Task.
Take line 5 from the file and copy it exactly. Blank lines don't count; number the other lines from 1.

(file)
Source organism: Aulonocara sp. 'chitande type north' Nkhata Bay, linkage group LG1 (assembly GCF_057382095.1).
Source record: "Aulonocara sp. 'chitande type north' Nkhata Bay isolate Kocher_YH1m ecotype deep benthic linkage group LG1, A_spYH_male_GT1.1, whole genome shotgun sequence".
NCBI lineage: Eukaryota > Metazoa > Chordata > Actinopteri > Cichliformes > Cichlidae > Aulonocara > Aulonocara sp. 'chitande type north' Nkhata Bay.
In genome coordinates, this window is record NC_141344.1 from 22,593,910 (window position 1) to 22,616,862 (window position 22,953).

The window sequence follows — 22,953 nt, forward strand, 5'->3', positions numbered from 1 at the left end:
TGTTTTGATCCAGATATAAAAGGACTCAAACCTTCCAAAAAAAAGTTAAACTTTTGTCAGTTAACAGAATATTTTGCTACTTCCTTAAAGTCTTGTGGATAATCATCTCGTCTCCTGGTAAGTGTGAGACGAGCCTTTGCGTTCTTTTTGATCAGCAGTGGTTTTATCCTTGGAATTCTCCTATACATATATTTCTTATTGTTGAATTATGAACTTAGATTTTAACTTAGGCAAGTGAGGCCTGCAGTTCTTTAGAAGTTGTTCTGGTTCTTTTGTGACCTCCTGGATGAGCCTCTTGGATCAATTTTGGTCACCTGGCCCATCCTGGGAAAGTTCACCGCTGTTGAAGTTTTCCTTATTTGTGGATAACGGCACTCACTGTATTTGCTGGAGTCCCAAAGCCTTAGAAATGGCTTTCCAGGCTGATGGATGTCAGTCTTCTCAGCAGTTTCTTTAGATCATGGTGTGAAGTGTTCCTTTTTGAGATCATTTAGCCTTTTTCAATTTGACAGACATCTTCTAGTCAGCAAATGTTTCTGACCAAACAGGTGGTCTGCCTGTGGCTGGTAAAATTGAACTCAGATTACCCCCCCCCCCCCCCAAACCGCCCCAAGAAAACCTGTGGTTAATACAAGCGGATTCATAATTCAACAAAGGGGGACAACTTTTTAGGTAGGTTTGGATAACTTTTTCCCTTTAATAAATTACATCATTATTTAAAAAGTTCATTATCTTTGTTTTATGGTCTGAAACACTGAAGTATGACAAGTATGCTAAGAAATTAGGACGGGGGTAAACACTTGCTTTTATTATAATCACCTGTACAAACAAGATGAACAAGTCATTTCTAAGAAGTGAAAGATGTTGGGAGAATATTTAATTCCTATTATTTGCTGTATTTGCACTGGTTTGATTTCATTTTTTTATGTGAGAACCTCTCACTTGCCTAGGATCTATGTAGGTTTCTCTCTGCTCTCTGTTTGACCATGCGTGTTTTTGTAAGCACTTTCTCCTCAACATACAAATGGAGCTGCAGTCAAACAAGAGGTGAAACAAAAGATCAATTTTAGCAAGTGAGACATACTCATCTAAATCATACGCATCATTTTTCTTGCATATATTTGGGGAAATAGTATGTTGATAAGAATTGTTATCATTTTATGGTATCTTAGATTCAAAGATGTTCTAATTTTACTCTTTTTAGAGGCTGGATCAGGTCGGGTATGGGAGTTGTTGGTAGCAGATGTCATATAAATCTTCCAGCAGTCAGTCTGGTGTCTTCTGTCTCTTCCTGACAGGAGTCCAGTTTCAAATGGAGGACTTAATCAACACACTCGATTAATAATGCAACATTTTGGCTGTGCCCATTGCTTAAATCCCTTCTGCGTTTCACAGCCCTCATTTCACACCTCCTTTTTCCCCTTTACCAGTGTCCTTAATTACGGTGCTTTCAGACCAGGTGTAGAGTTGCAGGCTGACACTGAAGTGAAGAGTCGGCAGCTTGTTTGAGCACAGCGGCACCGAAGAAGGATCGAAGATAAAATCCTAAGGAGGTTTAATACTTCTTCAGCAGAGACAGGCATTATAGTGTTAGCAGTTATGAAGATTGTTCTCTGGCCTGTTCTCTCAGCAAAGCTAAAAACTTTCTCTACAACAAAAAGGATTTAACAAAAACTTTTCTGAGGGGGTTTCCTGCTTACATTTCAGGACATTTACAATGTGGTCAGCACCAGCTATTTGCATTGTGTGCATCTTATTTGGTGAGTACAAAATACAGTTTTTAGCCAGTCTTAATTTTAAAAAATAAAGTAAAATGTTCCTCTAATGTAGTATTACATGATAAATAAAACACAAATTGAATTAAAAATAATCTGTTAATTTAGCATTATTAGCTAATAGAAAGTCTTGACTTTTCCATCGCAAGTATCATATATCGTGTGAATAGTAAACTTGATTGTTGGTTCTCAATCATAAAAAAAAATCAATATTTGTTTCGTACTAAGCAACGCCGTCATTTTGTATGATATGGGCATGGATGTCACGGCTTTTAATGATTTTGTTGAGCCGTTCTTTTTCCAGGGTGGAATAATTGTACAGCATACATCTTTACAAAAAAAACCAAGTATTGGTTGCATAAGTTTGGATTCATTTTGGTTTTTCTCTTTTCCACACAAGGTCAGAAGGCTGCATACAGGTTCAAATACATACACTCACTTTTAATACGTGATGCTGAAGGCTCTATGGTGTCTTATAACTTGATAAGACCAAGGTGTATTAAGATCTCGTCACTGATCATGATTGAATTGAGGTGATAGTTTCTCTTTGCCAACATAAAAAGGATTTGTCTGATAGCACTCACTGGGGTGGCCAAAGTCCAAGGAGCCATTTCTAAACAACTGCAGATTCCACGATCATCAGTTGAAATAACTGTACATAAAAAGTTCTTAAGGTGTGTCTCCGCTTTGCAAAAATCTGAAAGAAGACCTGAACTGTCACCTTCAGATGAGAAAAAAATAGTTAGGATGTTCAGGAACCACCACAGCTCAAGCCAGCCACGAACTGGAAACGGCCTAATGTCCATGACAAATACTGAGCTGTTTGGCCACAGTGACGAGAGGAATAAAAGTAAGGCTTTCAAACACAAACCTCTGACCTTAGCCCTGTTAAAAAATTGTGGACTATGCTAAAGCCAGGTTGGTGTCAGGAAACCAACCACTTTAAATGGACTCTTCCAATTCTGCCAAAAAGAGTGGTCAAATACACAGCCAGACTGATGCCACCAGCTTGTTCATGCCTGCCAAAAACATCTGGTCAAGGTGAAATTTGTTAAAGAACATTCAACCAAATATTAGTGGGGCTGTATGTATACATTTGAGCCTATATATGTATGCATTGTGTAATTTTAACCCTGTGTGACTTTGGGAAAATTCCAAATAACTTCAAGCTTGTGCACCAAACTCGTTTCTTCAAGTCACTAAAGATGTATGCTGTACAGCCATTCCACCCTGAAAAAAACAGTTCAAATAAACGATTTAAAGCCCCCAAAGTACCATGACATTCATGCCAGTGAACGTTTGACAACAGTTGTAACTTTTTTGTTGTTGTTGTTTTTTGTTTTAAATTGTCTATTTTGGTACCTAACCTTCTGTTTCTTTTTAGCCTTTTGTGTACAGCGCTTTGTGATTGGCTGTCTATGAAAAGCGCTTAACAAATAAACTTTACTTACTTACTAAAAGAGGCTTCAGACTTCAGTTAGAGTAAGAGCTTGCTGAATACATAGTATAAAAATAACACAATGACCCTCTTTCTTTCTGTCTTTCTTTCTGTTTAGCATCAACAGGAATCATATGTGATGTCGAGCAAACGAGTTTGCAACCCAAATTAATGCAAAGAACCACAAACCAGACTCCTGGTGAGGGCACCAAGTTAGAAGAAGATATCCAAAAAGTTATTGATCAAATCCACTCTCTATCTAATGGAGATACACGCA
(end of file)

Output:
The window sequence follows — 22,953 nt, forward strand, 5'->3', positions numbered from 1 at the left end: